Annual mammograms and, if you and your doctor decide they’re right for you, monthly breast self-exams are part of a proactive breast health program. The goal is to detect breast cancer early when it is easier to treat and before it is big enough to feel or cause symptoms. Having regular mammograms can lower the risk of dying from breast cancer.

Schedule Your Screening Mammogram Now

Froedtert & MCW imaging locations are open for scheduling your diagnostic and screening mammograms. We appreciate that you’re being proactive about taking care of yourself and will work with you to schedule your exam as soon as possible.

We offer the ability to schedule your screening mammogram online. Choose the mammography location, date and time that best meets your needs. Saturday and evening appointments are also available at some locations.

Schedule Your Mammogram Online

Breast Cancer Screening: What is a Mammogram?

A mammogram is a low-dose x-ray exam of the breast to look for changes in breast tissue. Screening mammograms are performed annually on women who have no symptoms for breast cancer.

Do Mammograms Catch Breast Cancer Early?

It is important to know that finding breast cancer at an early stage is a real advantage: Early discovery, when breast cancer is contained within your breast, gives you about a 99% survival rate (National Cancer Institute SEER database, 2011–2017, 5-year relative survival). When breast cancer is found late, after it has spread beyond your breast, the odds are less favorable: For instance, if cancer is found when it has already spread to other organs like the lungs, long-term survival is around 29%. The bottom line: Screening mammograms can find cancer when it is too small for you to feel. Early discovery and treatment can save your life.

What Happens in a Mammogram?

A mammogram is a clinical exam by a medical professional. The mammogram procedure takes about 30 minutes. Most patients have two pictures of each breast taken, producing a four-view screening exam. All of our mammogram locations use digital mammography, which produces more accurate imaging in most women.  If the doctor has concerns about your screening mammogram results, you may be referred for a diagnostic mammogram and additional imaging.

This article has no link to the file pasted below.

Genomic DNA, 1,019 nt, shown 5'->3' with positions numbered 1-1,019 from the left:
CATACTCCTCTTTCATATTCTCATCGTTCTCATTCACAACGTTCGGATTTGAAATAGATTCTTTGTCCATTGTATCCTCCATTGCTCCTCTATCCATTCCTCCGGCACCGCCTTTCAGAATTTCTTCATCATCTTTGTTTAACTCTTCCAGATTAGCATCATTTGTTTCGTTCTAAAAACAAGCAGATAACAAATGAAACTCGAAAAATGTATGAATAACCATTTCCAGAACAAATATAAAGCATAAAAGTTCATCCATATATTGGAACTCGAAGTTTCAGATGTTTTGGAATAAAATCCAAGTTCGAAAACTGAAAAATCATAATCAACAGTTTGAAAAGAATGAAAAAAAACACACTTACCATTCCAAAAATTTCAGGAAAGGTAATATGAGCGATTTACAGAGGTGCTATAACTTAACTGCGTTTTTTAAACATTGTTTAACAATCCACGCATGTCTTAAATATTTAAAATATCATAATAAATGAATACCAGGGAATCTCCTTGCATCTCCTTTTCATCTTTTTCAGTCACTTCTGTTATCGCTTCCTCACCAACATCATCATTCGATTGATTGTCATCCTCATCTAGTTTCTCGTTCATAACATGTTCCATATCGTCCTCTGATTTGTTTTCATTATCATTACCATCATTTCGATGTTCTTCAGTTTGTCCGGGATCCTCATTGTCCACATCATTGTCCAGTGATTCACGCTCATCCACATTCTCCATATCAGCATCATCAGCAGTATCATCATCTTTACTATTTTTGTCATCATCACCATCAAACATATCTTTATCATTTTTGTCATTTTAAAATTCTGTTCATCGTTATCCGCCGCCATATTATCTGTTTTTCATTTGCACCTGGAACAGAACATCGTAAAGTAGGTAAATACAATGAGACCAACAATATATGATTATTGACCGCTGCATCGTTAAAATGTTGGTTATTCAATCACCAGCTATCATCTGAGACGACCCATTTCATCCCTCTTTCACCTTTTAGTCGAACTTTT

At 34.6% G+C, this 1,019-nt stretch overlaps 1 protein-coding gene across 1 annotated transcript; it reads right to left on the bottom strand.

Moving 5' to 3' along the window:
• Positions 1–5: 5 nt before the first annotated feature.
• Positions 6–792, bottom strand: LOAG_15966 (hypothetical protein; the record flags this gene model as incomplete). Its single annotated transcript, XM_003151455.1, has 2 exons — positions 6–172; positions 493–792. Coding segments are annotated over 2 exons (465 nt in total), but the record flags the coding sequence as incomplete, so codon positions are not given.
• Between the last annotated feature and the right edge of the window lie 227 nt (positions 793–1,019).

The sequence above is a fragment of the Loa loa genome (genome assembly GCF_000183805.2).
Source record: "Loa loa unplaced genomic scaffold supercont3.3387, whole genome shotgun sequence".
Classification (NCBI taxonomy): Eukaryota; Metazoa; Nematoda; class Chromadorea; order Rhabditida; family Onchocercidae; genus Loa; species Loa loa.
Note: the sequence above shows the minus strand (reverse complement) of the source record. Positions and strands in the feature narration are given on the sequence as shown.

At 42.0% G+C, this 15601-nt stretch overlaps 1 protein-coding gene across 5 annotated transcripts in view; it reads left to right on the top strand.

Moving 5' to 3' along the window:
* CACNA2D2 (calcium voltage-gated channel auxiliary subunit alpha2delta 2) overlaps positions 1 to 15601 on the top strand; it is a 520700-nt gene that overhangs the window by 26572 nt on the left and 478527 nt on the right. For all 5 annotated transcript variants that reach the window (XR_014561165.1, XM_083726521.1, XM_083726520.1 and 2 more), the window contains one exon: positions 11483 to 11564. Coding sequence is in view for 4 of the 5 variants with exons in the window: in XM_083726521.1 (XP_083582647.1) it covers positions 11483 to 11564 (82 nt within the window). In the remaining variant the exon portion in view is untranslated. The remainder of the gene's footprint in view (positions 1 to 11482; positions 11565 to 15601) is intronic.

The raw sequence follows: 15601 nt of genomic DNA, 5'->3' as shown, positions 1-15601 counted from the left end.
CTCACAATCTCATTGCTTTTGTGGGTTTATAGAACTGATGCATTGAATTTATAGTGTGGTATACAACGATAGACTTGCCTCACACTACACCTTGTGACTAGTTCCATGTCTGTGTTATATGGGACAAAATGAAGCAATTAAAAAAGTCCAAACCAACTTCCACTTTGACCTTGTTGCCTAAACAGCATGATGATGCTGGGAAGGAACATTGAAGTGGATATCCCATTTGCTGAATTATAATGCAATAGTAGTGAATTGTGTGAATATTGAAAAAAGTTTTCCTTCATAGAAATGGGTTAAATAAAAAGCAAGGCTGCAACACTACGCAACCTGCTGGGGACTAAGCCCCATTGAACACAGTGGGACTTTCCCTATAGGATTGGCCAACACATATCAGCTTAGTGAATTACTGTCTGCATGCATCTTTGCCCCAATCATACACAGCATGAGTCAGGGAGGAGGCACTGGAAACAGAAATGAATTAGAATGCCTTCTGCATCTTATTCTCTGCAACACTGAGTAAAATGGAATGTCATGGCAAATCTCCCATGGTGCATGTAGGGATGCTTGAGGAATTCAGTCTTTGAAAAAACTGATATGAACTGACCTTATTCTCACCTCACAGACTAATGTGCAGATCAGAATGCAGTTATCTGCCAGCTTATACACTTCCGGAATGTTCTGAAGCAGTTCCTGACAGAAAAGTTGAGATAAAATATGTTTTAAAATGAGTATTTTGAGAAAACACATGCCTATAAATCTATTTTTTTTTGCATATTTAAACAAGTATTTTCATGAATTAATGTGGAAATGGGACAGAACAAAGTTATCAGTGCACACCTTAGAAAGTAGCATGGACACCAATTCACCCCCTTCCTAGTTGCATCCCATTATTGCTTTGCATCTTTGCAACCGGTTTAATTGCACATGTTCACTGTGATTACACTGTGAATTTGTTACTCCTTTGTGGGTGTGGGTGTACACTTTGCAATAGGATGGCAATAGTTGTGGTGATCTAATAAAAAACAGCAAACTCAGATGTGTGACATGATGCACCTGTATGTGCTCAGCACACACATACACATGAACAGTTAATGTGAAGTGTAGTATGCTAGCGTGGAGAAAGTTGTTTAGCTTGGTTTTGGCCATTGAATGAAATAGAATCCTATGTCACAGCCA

Are Mammograms Covered by Insurance?

It is always a good idea to check with your insurance provider to see if insurance co-pays or deductibles apply. 

There is a difference in how insurance providers cover screening and diagnostic mammograms. The Affordable Care Act requires health insurance plans to cover the costs of preventive services you qualify for. That includes screening mammograms performed within your insurance network, if you are at average risk of developing breast cancer, starting at age 40, every one or two years. A screening mammogram is a test you have routinely when you don’t have any symptoms of breast cancer.

If you have a mammogram because you have breast cancer symptoms, such as a lump, the mammogram is not a screening — it is a diagnostic test or diagnostic mammogram. Also, if a lump or suspicious area is found during a screening mammogram, a follow-up mammogram or other imaging test to confirm or rule out cancer is considered diagnostic. For diagnostic tests, your insurance company will require you to pay deductibles, copays or coinsurance — just the same as would be charged for any other tests your doctor uses to rule out or confirm a health problem.

3D Mammograms